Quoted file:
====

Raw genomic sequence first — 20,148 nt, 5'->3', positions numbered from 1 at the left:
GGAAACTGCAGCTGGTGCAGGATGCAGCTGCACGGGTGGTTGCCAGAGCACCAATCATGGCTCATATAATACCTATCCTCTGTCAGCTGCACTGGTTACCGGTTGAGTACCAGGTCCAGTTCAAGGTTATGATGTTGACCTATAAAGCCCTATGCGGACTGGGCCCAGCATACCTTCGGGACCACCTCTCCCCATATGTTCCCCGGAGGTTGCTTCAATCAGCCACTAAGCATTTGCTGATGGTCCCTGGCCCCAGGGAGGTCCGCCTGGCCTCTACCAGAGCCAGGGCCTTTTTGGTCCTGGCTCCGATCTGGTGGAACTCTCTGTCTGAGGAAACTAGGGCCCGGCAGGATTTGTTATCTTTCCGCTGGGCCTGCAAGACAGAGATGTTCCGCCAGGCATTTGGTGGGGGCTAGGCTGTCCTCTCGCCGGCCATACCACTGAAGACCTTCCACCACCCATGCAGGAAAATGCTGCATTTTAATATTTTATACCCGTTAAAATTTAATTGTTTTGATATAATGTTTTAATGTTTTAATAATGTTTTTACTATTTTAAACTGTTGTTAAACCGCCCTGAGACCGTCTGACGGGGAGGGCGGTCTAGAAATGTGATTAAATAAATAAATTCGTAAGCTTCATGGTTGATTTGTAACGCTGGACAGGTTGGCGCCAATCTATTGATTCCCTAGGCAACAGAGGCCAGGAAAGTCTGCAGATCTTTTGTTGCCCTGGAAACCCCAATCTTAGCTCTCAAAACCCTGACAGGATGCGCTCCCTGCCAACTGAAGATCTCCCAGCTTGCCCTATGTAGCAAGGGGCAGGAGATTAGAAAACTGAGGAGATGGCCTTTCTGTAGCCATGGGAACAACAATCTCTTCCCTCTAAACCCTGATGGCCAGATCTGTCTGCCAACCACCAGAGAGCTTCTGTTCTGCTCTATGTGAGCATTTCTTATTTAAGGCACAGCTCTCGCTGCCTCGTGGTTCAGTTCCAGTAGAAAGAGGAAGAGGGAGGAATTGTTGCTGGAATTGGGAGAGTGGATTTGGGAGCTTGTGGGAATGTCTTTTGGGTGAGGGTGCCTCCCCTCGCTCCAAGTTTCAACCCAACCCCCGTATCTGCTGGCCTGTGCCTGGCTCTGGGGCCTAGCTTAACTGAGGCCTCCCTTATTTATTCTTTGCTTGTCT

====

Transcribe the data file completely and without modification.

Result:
Raw genomic sequence first — 20,148 nt, 5'->3', positions numbered from 1 at the left:
GGAAACTGCAGCTGGTGCAGGATGCAGCTGCACGGGTGGTTGCCAGAGCACCAATCATGGCTCATATAATACCTATCCTCTGTCAGCTGCACTGGTTACCGGTTGAGTACCAGGTCCAGTTCAAGGTTATGATGTTGACCTATAAAGCCCTATGCGGACTGGGCCCAGCATACCTTCGGGACCACCTCTCCCCATATGTTCCCCGGAGGTTGCTTCAATCAGCCACTAAGCATTTGCTGATGGTCCCTGGCCCCAGGGAGGTCCGCCTGGCCTCTACCAGAGCCAGGGCCTTTTTGGTCCTGGCTCCGATCTGGTGGAACTCTCTGTCTGAGGAAACTAGGGCCCGGCAGGATTTGTTATCTTTCCGCTGGGCCTGCAAGACAGAGATGTTCCGCCAGGCATTTGGTGGGGGCTAGGCTGTCCTCTCGCCGGCCATACCACTGAAGACCTTCCACCACCCATGCAGGAAAATGCTGCATTTTAATATTTTATACCCGTTAAAATTTAATTGTTTTGATATAATGTTTTAATGTTTTAATAATGTTTTTACTATTTTAAACTGTTGTTAAACCGCCCTGAGACCGTCTGACGGGGAGGGCGGTCTAGAAATGTGATTAAATAAATAAATTCGTAAGCTTCATGGTTGATTTGTAACGCTGGACAGGTTGGCGCCAATCTATTGATTCCCTAGGCAACAGAGGCCAGGAAAGTCTGCAGATCTTTTGTTGCCCTGGAAACCCCAATCTTAGCTCTCAAAACCCTGACAGGATGCGCTCCCTGCCAACTGAAGATCTCCCAGCTTGCCCTATGTAGCAAGGGGCAGGAGATTAGAAAACTGAGGAGATGGCCTTTCTGTAGCCATGGGAACAACAATCTCTTCCCTCTAAACCCTGATGGCCAGATCTGTCTGCCAACCACCAGAGAGCTTCTGTTCTGCTCTATGTGAGCATTTCTTATTTAAGGCACAGCTCTCGCTGCCTCGTGGTTCAGTTCCAGTAGAAAGAGGAAGAGGGAGGAATTGTTGCTGGAATTGGGAGAGTGGATTTGGGAGCTTGTGGGAATGTCTTTTGGGTGAGGGTGCCTCCCCTCGCTCCAAGTTTCAACCCAACCCCCGTATCTGCTGGCCTGTGCCTGGCTCTGGGGCCTAGCTTAACTGAGGCCTCCCTTATTTATTCTTTGCTTGTCT